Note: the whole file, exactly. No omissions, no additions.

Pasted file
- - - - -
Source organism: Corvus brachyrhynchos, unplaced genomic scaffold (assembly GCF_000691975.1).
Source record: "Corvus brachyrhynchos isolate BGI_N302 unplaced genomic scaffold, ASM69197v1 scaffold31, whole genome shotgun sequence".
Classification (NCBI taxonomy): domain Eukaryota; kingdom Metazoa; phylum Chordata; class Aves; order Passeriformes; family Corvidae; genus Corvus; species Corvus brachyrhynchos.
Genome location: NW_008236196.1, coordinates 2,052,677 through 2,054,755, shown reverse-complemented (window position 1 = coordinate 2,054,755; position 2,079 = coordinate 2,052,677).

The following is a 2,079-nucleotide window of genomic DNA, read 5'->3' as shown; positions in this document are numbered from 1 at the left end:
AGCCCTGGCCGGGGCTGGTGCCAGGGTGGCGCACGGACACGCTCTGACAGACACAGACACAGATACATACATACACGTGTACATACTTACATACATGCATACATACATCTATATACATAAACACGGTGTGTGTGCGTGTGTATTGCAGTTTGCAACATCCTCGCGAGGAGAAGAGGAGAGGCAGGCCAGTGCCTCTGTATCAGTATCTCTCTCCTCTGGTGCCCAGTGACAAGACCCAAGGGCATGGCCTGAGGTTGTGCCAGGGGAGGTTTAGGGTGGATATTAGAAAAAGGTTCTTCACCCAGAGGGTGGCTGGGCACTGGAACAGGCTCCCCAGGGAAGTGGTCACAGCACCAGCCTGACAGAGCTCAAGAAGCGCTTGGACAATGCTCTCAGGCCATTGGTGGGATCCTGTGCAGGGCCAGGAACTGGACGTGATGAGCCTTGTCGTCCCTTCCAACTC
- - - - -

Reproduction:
Source organism: Corvus brachyrhynchos, unplaced genomic scaffold (assembly GCF_000691975.1).
Source record: "Corvus brachyrhynchos isolate BGI_N302 unplaced genomic scaffold, ASM69197v1 scaffold31, whole genome shotgun sequence".
Classification (NCBI taxonomy): domain Eukaryota; kingdom Metazoa; phylum Chordata; class Aves; order Passeriformes; family Corvidae; genus Corvus; species Corvus brachyrhynchos.
Genome location: NW_008236196.1, coordinates 2,052,677 through 2,054,755, shown reverse-complemented (window position 1 = coordinate 2,054,755; position 2,079 = coordinate 2,052,677).

The following is a 2,079-nucleotide window of genomic DNA, read 5'->3' as shown; positions in this document are numbered from 1 at the left end:
AGCCCTGGCCGGGGCTGGTGCCAGGGTGGCGCACGGACACGCTCTGACAGACACAGACACAGATACATACATACACGTGTACATACTTACATACATGCATACATACATCTATATACATAAACACGGTGTGTGTGCGTGTGTATTGCAGTTTGCAACATCCTCGCGAGGAGAAGAGGAGAGGCAGGCCAGTGCCTCTGTATCAGTATCTCTCTCCTCTGGTGCCCAGTGACAAGACCCAAGGGCATGGCCTGAGGTTGTGCCAGGGGAGGTTTAGGGTGGATATTAGAAAAAGGTTCTTCACCCAGAGGGTGGCTGGGCACTGGAACAGGCTCCCCAGGGAAGTGGTCACAGCACCAGCCTGACAGAGCTCAAGAAGCGCTTGGACAATGCTCTCAGGCCATTGGTGGGATCCTGTGCAGGGCCAGGAACTGGACGTGATGAGCCTTGTCGTCCCTTCCAACTC